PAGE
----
Senior College Football Columnist

Out of (former) nowhere, Griffin poised to accept Heisman


For the first time this season, Robert Griffin III had to explain himself.

All the other stuff -- the nearly 4,000 yards passing, the 45 total touchdowns -- had carved out an All-American place for Baylor's quarterback. But after a final-game trouncing of Texas, on the floor of Floyd Casey Stadium when he uttered those words, well, he let us down.

"I think Baylor," Griffin said Saturday night, "won its first Heisman tonight."

The words came out brash and bold. The son of two retired military parents, seemed just like the rest of them. Griffin has spent much of the week offering perspective.

"The reaction to that was mixed," Griffin admitted this week. "Some people forgot the fact I didn't say 'I won the Heisman. I'm the greatest guy ever.' I was just saying to the world we needed to beat Texas and we beat them decisively. We needed to put up points against a good defense and we put up 48. Taking all that into account, based on what was said, Baylor should have won its first Heisman."

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Turns out he was right. Griffin is likely to be the one accepting the trophy, but he is playing for something bigger. Griffin is playing for a once-downtrodden university that was shocked by a murder and disgraced by NCAA probation. He is playing for Waco, where they stop him on the street and ask him to strike a Heisman pose.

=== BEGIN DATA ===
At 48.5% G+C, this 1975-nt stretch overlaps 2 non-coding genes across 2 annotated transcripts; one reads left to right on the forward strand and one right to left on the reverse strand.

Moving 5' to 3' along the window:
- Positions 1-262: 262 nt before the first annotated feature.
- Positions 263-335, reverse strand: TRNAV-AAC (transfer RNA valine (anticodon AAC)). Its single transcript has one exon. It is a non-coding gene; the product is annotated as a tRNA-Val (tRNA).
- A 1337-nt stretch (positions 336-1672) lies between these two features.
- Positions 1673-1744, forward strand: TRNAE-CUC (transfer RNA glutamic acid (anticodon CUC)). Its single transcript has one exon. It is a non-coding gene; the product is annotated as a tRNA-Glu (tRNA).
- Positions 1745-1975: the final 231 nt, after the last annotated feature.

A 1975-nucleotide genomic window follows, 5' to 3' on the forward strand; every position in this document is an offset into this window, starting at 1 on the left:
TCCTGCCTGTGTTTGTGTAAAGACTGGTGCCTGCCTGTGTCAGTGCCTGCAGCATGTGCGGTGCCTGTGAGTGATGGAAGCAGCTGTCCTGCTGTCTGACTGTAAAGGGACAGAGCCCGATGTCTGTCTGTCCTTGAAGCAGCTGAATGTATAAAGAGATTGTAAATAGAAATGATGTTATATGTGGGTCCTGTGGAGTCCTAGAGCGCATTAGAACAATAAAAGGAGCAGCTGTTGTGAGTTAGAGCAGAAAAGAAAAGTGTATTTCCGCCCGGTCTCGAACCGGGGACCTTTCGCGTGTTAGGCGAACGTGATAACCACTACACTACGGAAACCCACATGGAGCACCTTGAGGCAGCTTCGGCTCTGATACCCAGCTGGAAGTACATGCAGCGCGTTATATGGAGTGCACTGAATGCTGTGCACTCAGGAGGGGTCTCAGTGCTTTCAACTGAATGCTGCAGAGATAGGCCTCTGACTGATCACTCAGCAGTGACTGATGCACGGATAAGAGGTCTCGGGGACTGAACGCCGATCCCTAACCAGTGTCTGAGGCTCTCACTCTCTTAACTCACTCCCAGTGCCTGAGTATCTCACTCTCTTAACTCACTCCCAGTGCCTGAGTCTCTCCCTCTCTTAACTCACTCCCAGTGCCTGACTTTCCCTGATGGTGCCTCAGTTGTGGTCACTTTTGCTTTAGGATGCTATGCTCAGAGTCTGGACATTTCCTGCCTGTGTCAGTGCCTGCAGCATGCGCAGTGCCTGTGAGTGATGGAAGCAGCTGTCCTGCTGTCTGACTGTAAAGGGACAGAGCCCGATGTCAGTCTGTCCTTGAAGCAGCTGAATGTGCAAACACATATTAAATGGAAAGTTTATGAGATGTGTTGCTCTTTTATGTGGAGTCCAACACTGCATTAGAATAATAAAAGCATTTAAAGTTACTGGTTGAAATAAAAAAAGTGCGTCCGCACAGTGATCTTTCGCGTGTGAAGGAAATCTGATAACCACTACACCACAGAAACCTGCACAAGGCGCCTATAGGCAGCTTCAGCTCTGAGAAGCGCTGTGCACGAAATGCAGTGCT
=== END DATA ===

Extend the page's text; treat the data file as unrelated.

He is playing for the two deaf kids who came up to him before that Texas game and "talked" to him for 15 minutes. He is playing for -- or perhaps against -- all the college coaches who projected him as a defensive back.

"It's not always about you, it's about the team," Griffin said. "Coach [Art] Briles is not a prophet, but he did say in two to three years I'd be a Heisman trophy finalist. It's coming true. It's unbelievably believable."

So unbelievable that Griffin would be a historic Heisman winner. The last winner from a private parochial school was BYU's Ty Detmer in 1990. Doug Flutie in 1984 was the last winner from a non-traditional power unless you want to include Houston's Andre Ware in 1989.